Fruits and vegetables are good for you.
Whole grains are a kind of grain that contains no refined grains.
Dairy products with low fat content
Nuts and seafood are good choices.
Concentrate on increasing your intake of heart-healthy “superfoods.”
Superfoods are a category of foods that has gained popularity in recent years due to the media’s emphasis on meals that have alleged health advantages. In the subject of nutrition, this phrase is not typically used by clinically educated health practitioners who are not involved in research. But many of these foods are thought to have a high nutritional density and to provide health advantages that go beyond those provided by other standard meal choices. Some of these foods are as follows:
Avocados – Avocados are called “superfoods” owing to the high concentration of monounsaturated fats found in their skins and flesh. Unsaturated fatty acids are liquid at room temperature, in contrast to saturated fatty acids. They are also known for their potential to lower cholesterol levels. The phytosterols found in avocados, which compete with cholesterol for absorption in the body, make them one of the most distinctive fruits on the planet. By competing with cholesterol, you are able to absorb less cholesterol, resulting in reduced levels of cholesterol in your blood.
Extra-virgin olive oil – Extra-virgin olive oil is high in monounsaturated fats, which are beneficial in lowering “bad” cholesterol levels (LDL cholesterol). Olive oil has also been demonstrated to be beneficial in the prevention of blood clotting as well as the maintenance of stable blood sugar levels in humans.
Nuts – Peanuts and tree nuts (pecans, pistachios, walnuts, and so on) are very high in phytochemicals, vitamins, fiber, minerals, and unsaturated fats, making them a fantastic source of nutrition. Increasing HDL (good cholesterol), reducing LDL cholesterol (bad cholesterol), and lowering your blood pressure have all been proved in studies to be beneficial to the heart.
Quinoa – Quinoa is a staple plant meal from South America that is high in protein and fiber. This cuisine is rich in protein and provides a variety of vitamins, minerals, and dietary fiber as well as other nutrients.
Dark chocolate – Dark chocolate must contain at least 70% cocoa by weight to be considered as such. Because it contains significant quantities of flavanoids, this kind of chocolate has the potential to decrease blood pressure. Despite the fact that it may be beneficial to your heart health, it is also highly heavy in calories and should not be consumed in large quantities.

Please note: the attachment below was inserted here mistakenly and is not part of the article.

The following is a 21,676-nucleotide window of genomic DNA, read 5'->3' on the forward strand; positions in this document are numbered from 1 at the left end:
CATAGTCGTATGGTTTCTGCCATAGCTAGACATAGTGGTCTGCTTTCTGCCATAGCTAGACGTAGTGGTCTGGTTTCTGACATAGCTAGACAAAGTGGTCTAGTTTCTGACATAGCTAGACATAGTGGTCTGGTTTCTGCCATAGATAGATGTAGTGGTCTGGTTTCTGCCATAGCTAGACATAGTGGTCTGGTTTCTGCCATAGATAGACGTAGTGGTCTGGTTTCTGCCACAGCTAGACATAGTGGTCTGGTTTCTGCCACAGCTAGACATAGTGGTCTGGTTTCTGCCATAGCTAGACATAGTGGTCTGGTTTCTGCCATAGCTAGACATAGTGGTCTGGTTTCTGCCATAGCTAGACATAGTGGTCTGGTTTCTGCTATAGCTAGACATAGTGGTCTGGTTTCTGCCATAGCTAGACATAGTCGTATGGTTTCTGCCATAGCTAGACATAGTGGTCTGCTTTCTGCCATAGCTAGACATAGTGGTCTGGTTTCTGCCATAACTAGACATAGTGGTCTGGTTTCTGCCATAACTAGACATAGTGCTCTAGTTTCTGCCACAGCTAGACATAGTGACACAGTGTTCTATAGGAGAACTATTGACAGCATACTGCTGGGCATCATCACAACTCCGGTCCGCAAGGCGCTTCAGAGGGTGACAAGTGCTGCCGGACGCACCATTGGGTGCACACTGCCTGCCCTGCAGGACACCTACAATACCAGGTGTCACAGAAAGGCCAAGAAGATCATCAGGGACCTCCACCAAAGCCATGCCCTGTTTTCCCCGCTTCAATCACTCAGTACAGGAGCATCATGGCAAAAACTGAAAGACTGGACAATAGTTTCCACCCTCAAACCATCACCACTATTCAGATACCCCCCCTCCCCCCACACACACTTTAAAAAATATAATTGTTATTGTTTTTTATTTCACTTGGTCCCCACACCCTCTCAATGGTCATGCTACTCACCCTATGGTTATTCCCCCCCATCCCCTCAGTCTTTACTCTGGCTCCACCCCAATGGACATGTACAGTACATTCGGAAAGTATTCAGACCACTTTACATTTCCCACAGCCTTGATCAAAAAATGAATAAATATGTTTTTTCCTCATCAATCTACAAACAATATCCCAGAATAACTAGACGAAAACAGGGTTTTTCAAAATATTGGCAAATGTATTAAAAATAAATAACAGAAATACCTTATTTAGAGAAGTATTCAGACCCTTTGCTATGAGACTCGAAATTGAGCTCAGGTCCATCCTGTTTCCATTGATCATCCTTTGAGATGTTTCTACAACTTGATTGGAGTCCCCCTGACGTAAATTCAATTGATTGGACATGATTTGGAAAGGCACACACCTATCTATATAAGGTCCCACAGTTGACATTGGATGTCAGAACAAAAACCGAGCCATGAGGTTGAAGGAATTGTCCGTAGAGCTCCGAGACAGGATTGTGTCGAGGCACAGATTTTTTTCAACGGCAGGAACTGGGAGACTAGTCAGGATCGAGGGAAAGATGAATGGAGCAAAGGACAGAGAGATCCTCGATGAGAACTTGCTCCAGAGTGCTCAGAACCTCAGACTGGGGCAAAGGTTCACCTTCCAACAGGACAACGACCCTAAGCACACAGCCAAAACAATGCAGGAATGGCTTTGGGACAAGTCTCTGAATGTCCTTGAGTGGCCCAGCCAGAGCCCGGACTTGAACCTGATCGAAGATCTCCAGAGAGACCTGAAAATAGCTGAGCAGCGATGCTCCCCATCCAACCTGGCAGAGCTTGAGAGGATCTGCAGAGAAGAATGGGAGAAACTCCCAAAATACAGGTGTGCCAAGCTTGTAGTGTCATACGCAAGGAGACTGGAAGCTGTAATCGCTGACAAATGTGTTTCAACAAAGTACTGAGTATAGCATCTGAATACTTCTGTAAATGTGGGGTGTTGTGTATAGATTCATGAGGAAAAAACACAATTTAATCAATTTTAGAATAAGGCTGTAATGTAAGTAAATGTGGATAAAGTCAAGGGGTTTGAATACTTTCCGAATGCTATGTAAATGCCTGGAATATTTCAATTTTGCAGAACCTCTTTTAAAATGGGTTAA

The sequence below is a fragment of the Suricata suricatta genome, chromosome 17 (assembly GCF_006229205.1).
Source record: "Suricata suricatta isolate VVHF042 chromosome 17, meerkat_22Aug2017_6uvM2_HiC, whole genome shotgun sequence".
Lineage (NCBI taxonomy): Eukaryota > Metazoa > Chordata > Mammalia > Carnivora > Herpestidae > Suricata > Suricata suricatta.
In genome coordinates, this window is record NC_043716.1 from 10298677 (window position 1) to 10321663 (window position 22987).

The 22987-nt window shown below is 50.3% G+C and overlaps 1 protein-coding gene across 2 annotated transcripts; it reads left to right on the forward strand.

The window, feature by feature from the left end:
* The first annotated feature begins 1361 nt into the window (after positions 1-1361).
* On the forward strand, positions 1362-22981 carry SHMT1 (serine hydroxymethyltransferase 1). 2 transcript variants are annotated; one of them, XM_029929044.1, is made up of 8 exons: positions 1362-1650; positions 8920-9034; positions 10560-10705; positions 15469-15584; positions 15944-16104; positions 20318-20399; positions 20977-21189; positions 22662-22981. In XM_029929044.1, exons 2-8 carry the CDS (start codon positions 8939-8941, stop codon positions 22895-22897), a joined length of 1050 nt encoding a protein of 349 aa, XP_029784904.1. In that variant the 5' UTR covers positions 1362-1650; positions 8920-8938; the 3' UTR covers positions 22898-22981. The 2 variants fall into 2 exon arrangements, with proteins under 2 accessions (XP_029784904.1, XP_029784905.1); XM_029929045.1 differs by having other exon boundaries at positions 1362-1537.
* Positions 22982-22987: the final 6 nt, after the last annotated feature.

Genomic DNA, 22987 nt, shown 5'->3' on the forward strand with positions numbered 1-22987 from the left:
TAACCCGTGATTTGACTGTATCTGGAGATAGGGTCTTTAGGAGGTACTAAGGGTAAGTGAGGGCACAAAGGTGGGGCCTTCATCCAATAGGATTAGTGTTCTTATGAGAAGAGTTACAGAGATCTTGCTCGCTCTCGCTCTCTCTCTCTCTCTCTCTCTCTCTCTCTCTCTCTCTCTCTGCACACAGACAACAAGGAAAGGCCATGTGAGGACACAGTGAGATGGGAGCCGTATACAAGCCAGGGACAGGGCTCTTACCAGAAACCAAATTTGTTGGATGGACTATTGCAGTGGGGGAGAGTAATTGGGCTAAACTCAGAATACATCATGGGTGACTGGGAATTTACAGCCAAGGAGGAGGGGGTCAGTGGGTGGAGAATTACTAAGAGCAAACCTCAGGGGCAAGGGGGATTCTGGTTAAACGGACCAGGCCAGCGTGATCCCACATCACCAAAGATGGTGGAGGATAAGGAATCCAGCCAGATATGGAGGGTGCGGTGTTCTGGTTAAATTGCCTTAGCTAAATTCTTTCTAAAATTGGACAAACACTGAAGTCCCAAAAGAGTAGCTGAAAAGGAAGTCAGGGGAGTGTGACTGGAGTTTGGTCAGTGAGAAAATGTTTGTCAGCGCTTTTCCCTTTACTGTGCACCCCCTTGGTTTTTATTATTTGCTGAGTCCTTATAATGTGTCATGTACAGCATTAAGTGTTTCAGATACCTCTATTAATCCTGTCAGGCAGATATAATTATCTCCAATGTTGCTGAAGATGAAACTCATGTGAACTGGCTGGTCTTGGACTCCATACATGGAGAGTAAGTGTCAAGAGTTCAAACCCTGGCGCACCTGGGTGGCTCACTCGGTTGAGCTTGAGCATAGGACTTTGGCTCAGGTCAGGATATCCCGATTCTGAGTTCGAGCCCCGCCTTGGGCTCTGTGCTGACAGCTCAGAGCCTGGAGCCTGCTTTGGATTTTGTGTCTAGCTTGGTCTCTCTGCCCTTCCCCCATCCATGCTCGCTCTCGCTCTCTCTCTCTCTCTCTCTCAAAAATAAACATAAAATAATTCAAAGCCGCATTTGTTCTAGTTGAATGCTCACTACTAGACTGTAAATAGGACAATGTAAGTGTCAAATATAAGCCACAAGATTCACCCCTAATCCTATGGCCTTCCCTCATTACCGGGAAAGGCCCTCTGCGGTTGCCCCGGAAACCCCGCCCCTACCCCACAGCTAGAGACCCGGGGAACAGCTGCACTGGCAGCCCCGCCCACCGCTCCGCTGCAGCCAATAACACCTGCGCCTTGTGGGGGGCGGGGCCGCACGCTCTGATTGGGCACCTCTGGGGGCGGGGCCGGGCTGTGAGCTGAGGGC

Seafood, such as salmon, is a highly nutritious protein source that also includes high quantities of omega-3 fatty acids/fish oil, which have been demonstrated to have a major positive impact on cardiovascular health.
Wheat germ – Wheat germ is a high-fiber whole grain that may assist to prevent cholesterol from being absorbed into the body. Steel-cut oats are the most beneficial because they have a longer digesting period and a low glycemic index, making them the most beneficial. When you consume foods with a low glycemic index, your blood sugar levels will not spike, which may assist to avoid heart disease over time.
In addition, oranges have high levels of soluble fiber, which helps to lower cholesterol absorption by the digestive system. They also include potassium (which may aid in the maintenance of a healthy salt balance) and vitamin C.
Beans – Almost all forms of beans are rich in protein, fiber, and minerals, and they are also low in fat. Beans, which have a low glycemic index, will provide advantages comparable to those provided by steel-cut oats, such as lowering cholesterol and blood pressure.
Foods that are hazardous for your heart should be avoided. Foods heavy in saturated fats, trans fats, high-fructose corn syrup, sugar, and cholesterol should always be avoided. Red meat, fast food, fried food, chips, drinks, excessive butter, and so on are examples of such foods. The majority of individuals are aware when they are consuming harmful meals. Make use of your best judgment and common sense, and pay attention to nutrition labels, which include the daily suggested levels for several nutrients.
Limit your intake of alcoholic beverages to a reasonable quantity.